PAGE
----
When you talk about the eye, you're realling dealing with (at least) two systems. Theres the "hardware" of the eye, i.e. the actual iris, retina, nerves etc, and the "software" of the eye, which is basically the way your brain interperets the signals from your eye.
Interestingly, the eye itself can detect individual photons. This is fairly remarkable, as it means that there is technically no light so dim that you cannot see it.
This is a problem however, because if your eye could see single photons, there would be large amounts of noise in your vision. This is handled by the "software" side of your vision, which not only processes the signals to turn them into images, it also filters the signals in various ways. Various experiments have concluded that on average (to people accustomed to the dark), 3 photons hitting a rod in close succession looks like a dim light, and anything less than that is not guaranteed to be seen as light by the brain. Remeber also that only a fraction of the light that hits the retina will hit a light detecting cell.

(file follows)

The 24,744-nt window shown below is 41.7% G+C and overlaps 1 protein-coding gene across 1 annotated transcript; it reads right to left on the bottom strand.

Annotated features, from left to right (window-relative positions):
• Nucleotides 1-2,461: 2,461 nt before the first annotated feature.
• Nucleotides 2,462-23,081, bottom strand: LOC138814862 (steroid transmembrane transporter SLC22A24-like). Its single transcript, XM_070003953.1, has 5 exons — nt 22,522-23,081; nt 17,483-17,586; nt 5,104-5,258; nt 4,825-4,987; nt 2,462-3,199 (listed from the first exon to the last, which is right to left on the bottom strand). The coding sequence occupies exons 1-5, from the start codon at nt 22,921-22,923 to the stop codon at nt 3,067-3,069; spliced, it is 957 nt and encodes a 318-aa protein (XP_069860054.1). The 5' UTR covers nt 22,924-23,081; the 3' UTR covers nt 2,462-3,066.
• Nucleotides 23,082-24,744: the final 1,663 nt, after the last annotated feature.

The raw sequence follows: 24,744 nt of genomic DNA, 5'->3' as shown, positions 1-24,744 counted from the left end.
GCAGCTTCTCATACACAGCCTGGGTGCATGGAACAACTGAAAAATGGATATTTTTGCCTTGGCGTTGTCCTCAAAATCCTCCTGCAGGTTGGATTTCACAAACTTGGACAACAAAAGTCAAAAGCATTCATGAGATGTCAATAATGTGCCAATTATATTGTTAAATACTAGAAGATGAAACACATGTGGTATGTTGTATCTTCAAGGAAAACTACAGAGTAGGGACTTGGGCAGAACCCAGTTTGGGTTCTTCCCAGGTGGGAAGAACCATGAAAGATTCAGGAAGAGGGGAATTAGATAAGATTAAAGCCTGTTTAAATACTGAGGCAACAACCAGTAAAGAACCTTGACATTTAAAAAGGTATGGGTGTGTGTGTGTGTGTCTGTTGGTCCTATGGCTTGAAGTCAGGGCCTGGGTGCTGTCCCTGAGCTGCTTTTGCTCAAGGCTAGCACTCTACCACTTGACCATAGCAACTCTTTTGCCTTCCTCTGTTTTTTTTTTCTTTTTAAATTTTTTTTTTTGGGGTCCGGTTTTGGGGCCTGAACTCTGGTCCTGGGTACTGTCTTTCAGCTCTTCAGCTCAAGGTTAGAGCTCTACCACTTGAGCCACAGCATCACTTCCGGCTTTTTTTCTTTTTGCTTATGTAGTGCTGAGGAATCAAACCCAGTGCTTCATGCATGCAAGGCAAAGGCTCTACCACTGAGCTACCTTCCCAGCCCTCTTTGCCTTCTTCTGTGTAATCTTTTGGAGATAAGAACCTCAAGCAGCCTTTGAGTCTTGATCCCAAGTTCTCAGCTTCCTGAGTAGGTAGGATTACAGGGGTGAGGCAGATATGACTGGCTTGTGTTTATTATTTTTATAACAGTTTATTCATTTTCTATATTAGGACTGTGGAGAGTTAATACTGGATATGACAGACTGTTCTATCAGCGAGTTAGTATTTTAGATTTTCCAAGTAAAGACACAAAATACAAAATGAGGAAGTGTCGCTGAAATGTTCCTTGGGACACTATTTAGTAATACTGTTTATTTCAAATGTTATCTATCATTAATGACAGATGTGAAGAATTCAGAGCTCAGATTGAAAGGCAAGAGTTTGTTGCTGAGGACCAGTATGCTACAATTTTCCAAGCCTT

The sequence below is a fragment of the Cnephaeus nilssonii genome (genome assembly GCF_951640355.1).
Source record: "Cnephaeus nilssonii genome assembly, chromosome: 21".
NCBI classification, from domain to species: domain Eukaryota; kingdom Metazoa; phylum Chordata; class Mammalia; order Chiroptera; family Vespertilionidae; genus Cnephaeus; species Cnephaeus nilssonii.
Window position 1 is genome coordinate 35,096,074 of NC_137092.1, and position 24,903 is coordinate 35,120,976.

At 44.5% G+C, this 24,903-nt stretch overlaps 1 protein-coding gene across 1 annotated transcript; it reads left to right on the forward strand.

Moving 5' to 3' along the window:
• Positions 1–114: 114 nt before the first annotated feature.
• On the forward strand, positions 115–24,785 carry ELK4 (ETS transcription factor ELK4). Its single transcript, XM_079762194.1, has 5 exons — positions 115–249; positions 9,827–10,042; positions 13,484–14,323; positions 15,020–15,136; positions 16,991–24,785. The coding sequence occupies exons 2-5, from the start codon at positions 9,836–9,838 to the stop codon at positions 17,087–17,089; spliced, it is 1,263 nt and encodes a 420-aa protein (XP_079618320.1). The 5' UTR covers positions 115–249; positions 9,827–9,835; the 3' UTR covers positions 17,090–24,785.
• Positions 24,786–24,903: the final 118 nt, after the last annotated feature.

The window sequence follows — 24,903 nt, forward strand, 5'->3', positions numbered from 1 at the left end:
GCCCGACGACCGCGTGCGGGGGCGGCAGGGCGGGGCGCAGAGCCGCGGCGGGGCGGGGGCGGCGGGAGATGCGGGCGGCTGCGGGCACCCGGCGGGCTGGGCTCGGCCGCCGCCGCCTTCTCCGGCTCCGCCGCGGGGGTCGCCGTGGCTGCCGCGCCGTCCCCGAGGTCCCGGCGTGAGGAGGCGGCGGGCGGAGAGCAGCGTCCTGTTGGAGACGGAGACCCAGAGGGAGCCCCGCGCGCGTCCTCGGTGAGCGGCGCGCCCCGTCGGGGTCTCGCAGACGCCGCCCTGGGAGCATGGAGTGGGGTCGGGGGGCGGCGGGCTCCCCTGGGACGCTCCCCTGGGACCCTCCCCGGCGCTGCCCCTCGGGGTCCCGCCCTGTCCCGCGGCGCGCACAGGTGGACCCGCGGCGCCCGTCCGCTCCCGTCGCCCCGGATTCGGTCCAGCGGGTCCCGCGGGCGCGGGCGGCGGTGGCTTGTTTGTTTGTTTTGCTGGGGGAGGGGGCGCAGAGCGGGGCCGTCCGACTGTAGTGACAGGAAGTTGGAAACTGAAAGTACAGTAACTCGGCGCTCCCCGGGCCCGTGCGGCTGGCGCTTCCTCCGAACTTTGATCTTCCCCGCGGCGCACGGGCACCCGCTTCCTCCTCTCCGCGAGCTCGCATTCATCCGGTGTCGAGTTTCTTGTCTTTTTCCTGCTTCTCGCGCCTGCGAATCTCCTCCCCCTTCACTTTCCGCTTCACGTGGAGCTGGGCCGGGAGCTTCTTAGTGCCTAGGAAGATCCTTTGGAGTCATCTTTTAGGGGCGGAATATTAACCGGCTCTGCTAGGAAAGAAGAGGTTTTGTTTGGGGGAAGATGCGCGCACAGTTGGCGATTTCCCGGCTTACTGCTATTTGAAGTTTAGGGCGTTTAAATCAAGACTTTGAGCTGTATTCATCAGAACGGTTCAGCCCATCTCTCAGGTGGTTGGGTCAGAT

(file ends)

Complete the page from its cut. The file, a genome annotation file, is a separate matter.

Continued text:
Unfortunately this doesn't mean very much for you. I assume that youre not trying to communicate with people who have been in a dark room for half an hour, and so are asking how long you have to light an LED in a normally lit room for it to be seen. As one of the other people said, this can pretty much only be done by experimentation, as it will depend on which direction the led is facing, ambient light levels, specific LED model, etc. Luckily, you're using a microcontroller, so it really is very easy and quick to test different timings.